FOR THE LOVE OF MIKE

There’s only one rea­son the Cal­gary Flames are 3-1 — goal­tender Mike Smith, who’s fac­ing an av­er­age of 40 shots per game

The Province - - SPORTS - ERIC FRAN­CIS efran­cis@post­media.com @EricFran­cis

The stand­ings may say oth­er­wise, but the Cal­gary Flames are play­ing no bet­ter than they were last NHL sea­son when they won just once in their first four out­ings.

In fact, this year's team is play­ing worse. Much worse. The dif­fer­ence is Mike Smith.

Glen Gu­lutzan pointed out as much Wed­nes­day night in a heated postgame dis­sec­tion of his troops in which he said he was con­cerned about the team's bat­tle level, ex­e­cu­tion, break­outs and puck man­age­ment, among other things.

The tim­ing of his cri­tique may have seemed odd given the team had just bat­tled back to win a gritty game over the Los An­ge­les Kings in over­time, post­ing their third straight vic­tory to open the year 3-1.

How­ever, with­out Smith's hero­ics this team could eas­ily be 1-3 or 0-4. Prob­a­bly should be. The num­ber that should be trou­bling to all stake­hold­ers is 40, which is the AV­ER­AGE num­ber of shots Smith has faced in the club's four games.

No goalie in the league has been sub­jected to any­where near that much rub­ber.

It's an in­dict­ment of the team's de­fen­sive play, which Gu­lutzan said is re­flected in how badly they've been out-chanced this sea­son.

To put that in per­spec­tive, last year at this time, the club al­lowed an av­er­age of 27 shots against, which is 33% fewer than a squad that should be bet­ter in its own zone given the ad­di­tion of Travis Ha­monic and hav­ing a goalie who can move the puck as well as Smith.

In each of the past two sea­sons, the Flames scored 12 goals their first four games. The dif­fer­ence be­ing Smith has only al­lowed nine in 160 shots, while Brian El­liott and Chad John­son com­bined to cough up 14 in 107.

Smith is stop­ping pucks at an un­heard of .950 clip.

Not to harp on El­liott's well-doc­u­mented strug­gles, but he opened last year fac­ing no more than 31 shots in his first three games but posted a pal­try .873 save per­cent­age to keep the Flames win­less un­less Chad John­son won Game 4 in over­time.

Like Mi­ikka Kipru­soff did for so many years here, the net­mind­ing is mask­ing so many of the Flames' other short­com­ings. That has to change. No team can chal­lenge for 100 points (Gu­lutzan's goal) al­low­ing more than 40 shots in three-quar­ters of their games, as the Flames have so far.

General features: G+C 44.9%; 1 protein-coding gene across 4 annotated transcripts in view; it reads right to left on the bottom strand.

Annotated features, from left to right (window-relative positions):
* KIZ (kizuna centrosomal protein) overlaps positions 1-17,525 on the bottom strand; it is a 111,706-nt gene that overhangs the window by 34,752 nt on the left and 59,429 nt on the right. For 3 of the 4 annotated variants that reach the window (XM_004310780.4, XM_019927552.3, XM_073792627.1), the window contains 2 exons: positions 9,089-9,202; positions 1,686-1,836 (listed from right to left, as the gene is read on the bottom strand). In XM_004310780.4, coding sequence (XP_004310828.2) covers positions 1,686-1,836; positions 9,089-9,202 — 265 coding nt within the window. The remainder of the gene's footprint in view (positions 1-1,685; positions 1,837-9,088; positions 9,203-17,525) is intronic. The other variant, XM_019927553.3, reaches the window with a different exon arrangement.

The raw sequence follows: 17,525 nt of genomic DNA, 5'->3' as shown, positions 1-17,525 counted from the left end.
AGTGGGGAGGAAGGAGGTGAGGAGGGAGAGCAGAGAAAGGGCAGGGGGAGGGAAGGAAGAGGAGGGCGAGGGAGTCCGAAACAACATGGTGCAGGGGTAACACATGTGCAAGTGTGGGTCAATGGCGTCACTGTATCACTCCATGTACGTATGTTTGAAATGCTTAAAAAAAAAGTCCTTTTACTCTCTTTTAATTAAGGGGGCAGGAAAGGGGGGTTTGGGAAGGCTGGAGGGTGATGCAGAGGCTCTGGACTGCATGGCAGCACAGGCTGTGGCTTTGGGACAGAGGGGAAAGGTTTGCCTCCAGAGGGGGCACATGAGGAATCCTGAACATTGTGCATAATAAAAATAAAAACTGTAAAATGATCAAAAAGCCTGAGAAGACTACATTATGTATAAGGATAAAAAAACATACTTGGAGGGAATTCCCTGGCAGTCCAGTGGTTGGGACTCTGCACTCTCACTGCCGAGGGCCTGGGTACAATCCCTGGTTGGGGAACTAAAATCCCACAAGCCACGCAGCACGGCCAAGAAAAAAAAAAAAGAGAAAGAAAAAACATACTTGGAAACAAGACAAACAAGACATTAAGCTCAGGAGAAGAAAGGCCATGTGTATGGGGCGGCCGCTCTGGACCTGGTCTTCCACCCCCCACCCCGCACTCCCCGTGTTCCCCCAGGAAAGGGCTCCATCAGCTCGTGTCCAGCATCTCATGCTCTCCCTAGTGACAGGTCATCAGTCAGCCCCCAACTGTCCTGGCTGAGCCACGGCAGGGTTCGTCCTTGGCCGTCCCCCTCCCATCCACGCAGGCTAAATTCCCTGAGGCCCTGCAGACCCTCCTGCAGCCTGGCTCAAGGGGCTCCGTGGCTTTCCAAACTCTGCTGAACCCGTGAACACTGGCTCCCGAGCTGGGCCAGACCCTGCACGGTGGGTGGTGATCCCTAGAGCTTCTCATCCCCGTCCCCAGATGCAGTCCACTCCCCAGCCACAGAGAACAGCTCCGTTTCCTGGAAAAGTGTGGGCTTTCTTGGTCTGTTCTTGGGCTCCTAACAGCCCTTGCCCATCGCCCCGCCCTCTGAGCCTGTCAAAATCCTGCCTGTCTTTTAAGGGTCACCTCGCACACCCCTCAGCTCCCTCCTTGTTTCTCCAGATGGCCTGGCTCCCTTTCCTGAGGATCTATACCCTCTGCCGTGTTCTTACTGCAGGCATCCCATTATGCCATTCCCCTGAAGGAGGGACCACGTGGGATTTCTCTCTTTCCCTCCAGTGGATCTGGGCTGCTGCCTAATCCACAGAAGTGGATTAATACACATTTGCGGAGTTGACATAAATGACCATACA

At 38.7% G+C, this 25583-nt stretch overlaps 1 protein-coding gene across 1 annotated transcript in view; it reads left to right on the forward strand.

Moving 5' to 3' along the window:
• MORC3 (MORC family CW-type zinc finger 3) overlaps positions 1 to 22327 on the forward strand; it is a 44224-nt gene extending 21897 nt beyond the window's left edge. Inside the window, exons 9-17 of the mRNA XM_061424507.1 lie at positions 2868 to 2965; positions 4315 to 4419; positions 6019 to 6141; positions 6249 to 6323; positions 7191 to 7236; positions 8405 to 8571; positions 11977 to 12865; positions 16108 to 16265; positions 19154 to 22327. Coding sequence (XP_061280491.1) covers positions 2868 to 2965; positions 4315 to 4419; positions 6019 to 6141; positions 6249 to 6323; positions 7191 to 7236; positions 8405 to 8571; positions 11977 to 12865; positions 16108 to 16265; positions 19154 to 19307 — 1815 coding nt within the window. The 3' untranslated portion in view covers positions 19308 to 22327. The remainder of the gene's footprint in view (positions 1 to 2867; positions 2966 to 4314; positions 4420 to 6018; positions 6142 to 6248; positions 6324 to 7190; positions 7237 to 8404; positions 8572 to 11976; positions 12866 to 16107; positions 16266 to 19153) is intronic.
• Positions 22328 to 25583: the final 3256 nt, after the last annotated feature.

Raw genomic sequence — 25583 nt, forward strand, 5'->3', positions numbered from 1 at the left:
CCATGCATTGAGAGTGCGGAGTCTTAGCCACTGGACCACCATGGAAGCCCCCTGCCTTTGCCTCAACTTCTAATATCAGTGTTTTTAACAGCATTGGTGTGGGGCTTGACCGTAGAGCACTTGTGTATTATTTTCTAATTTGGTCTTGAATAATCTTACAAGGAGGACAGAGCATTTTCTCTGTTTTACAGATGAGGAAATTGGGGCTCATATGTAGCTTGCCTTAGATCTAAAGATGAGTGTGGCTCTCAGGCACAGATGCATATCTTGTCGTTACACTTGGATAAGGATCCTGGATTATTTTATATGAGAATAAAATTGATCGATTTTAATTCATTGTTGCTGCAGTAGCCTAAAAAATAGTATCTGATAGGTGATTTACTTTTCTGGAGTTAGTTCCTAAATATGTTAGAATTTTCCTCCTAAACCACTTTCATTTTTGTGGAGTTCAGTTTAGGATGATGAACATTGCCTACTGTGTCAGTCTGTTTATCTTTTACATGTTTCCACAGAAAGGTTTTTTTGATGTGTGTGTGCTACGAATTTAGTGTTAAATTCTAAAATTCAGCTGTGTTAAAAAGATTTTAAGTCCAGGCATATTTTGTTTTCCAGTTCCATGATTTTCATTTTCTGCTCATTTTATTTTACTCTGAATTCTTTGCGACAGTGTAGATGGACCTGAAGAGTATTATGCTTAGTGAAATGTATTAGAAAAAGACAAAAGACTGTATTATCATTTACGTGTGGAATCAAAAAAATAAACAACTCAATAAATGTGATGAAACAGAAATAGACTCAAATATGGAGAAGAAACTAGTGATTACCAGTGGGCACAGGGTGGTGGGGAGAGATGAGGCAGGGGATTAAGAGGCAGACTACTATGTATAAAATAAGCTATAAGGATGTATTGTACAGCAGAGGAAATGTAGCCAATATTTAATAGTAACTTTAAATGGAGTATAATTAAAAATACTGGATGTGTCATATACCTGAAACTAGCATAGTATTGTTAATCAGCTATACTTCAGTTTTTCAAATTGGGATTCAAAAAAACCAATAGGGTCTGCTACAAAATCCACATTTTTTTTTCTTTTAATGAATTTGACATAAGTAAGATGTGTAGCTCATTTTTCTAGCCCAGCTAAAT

The good news is that with a team as deep, speedy and tal­ented as the Flames, it's fix­able.

The bad news is that if op­po­nents are al­lowed to con­tinue pep­per­ing Smith (and even­tu­ally backup Ed­die Lack) with such vol­ume, even­tu­ally the dam will break and the Flames will strug­gle. Or will they? Smith faced more than 40 shots 11 times last sea­son with the Ari­zona Coy­otes be­hind a por­ous, young de­fence and some­how man­aged to go the first nine with­out a reg­u­la­tion loss.

All told, in those games, he was 6-2-3, which the Flames would take.

He thrives on be­ing a work­horse.

On pa­per, this team should be far bet­ter than the Coy­otes at lim­it­ing such shoot­ing gal­leries, which is ex­actly what Gu­lutzan is push­ing for.

One might as­sume the slash­ing crack­down and in­creased penalty counts have played a role in the el­e­vated num­ber of shots and chances the op­po­si­tion has gen­er­ated.

Not so. Last year, the Flames were short-handed 19 times com­pared to 15 this year.

This is on the team — a squad that is spend­ing far too much time in its own zone, as Gu­lutzan lamented.

A sim­i­lar ef­fort by his bunch on Fri­day night at home against the Ot­tawa Sen­a­tors would be a trou­bling sign in Gu­lutzan's eyes.

If Lack starts on Satur­day in Van­cou­ver and plays the way he has the past few years, the Flames could be ex­posed in hu­mil­i­at­ing fash­ion for be­ing far too re­liant on their goalie.

With all the hype and ex­cite­ment sur­round­ing Jaromir Jagr in town, Smith prob­a­bly hasn't been given the due he de­serves for the team's di­vi­sion-lead­ing record.

Few prob­a­bly know his ground­break­ing, 43-save per­for­mance to snap the 13-year skid in Ana­heim was the third-most saves for a shutout in fran­chise his­tory.

Few also likely re­al­ized how big a role he's played thus far, un­ques­tion­ably the Flames' star in all four games.

No won­der Gu­lutzan left Los An­ge­les in a tizzy.

GETTY IM­AGES

Cal­gary Flames net­min­der Mike Smith has had to be rock-solid be­tween the pipes, given his de­fence corps’ sur­pris­ingly in­ept play this sea­son.

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